Expanding 'Henry': Fiction Reading and its Artifacts in a British Literary Society

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Members of the Henry Williamson Society talk of what fiction reading does for them. Their experience of literature is connected to their appreciation of the author Henry Williamson as a central and mythic figure. How Henry is composed determines the kind of actors readers can be and also explains the capacities assigned to the Williamson artifacts-books and land-that they identify. In this article, I explore a theory of reading as relationship and examine the role of literature as an instrument of social agency. I focus on the relationships that society members draw out around solitary acts of reading and Literary society activities, including the way they assign causation. within a matrix of relations. As well as examining their culture of owning, reading, and displaying books, I investigate society members appreciation of geographical Location. The article aims to contribute to the development of anthropological theories of literature.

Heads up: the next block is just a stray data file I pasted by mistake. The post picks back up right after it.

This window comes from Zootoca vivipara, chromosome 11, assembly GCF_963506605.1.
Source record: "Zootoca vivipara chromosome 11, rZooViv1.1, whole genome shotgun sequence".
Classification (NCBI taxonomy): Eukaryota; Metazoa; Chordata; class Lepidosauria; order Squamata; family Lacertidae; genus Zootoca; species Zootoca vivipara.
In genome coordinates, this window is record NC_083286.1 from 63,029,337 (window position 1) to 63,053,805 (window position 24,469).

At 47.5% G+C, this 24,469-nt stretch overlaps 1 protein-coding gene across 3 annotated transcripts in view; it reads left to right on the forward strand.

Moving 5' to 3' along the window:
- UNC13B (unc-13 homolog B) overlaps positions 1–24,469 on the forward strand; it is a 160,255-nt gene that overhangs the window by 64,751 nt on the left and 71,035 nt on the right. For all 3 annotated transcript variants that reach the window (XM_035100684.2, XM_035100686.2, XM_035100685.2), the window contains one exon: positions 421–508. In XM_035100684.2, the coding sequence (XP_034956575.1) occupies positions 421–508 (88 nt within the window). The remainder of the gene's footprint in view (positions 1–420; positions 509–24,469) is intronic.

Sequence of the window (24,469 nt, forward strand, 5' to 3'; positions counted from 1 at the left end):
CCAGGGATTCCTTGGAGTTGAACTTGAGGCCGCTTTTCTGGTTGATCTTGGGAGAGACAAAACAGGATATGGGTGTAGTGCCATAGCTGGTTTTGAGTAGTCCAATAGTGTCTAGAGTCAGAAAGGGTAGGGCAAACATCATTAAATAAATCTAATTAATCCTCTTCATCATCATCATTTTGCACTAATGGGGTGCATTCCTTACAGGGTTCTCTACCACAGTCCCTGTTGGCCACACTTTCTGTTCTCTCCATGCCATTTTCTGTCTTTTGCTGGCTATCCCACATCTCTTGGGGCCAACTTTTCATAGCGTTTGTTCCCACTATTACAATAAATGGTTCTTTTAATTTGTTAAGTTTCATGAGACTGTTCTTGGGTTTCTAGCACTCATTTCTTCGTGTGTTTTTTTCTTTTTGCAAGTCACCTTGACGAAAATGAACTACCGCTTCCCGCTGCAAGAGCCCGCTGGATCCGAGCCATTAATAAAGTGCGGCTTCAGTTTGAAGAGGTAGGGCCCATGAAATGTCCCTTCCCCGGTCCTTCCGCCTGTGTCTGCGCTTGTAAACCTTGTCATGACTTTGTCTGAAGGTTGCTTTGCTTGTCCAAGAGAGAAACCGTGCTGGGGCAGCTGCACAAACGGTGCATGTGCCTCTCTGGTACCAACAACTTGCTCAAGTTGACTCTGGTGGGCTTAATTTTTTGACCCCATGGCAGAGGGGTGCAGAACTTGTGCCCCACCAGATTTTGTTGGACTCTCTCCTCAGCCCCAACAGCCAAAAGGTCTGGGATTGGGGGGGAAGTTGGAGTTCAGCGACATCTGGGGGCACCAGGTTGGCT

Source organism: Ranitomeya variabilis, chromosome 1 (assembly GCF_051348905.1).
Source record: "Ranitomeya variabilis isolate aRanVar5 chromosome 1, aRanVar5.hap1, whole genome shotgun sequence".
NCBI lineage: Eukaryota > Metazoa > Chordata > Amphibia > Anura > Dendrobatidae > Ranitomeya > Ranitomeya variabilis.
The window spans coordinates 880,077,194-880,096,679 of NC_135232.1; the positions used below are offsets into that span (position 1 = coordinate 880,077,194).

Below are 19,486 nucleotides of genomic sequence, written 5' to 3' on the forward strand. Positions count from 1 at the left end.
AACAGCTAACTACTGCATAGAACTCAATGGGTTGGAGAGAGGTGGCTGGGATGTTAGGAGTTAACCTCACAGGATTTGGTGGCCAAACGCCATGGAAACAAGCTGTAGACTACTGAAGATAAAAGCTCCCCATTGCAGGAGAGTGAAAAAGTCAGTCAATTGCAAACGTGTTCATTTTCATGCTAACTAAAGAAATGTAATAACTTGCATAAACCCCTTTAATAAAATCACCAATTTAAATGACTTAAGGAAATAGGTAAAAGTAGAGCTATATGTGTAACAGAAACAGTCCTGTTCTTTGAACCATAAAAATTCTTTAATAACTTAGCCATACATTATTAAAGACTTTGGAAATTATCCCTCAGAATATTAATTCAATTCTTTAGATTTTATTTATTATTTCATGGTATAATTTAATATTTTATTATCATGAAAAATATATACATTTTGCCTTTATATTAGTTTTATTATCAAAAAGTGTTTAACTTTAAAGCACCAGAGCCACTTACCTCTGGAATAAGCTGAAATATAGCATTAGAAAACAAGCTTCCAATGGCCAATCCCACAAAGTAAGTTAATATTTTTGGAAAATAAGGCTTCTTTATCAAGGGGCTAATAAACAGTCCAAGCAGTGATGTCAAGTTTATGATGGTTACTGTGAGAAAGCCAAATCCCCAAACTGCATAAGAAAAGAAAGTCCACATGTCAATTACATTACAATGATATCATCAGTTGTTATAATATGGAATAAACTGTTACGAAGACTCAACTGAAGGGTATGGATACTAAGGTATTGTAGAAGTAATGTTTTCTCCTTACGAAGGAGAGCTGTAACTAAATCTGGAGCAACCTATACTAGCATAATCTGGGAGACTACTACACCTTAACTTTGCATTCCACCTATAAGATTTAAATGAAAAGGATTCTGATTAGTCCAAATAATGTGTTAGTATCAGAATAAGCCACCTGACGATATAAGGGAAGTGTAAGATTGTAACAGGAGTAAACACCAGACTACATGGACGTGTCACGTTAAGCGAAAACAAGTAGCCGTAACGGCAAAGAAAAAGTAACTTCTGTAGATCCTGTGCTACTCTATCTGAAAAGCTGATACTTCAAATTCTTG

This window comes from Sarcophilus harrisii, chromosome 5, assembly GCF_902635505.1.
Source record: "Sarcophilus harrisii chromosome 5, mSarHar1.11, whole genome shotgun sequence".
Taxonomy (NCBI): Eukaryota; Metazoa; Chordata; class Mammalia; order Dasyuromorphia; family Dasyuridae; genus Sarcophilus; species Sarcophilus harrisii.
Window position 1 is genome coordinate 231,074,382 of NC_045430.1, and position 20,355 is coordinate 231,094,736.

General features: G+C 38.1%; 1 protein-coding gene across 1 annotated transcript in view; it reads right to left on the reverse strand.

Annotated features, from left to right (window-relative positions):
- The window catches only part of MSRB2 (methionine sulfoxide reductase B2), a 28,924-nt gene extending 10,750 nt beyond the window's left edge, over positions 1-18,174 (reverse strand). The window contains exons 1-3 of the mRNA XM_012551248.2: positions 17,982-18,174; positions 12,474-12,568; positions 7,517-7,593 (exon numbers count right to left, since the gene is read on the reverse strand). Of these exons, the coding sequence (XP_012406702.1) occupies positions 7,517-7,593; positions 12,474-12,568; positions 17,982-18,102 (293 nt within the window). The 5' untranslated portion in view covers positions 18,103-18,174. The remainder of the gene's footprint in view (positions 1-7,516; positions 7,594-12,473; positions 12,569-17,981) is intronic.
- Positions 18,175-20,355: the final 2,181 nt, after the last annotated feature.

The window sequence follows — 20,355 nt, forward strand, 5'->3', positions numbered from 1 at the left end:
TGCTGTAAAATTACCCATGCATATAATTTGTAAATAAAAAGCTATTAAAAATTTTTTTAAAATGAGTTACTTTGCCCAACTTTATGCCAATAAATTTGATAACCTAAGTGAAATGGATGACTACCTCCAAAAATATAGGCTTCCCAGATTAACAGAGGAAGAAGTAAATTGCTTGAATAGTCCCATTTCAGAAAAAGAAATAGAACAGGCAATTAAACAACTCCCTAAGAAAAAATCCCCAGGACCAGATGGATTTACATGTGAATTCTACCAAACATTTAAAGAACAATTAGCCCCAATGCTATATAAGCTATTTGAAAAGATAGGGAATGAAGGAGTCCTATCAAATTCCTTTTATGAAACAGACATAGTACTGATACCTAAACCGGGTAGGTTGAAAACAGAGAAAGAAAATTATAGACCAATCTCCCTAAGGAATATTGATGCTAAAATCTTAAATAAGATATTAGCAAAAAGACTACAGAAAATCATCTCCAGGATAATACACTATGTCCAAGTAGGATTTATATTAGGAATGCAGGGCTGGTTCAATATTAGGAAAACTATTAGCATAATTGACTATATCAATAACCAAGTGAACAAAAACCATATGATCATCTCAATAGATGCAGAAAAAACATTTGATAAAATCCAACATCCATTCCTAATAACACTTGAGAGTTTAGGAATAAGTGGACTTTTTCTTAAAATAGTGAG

Original languageEnglish
Pages (from-to)111-122
Number of pages12
JournalAmerican Ethnologist
Issue number1
Publication statusPublished - Feb 2004


  • solitary reader
  • mind
  • agency
  • place
  • material culture
  • United Kingdom


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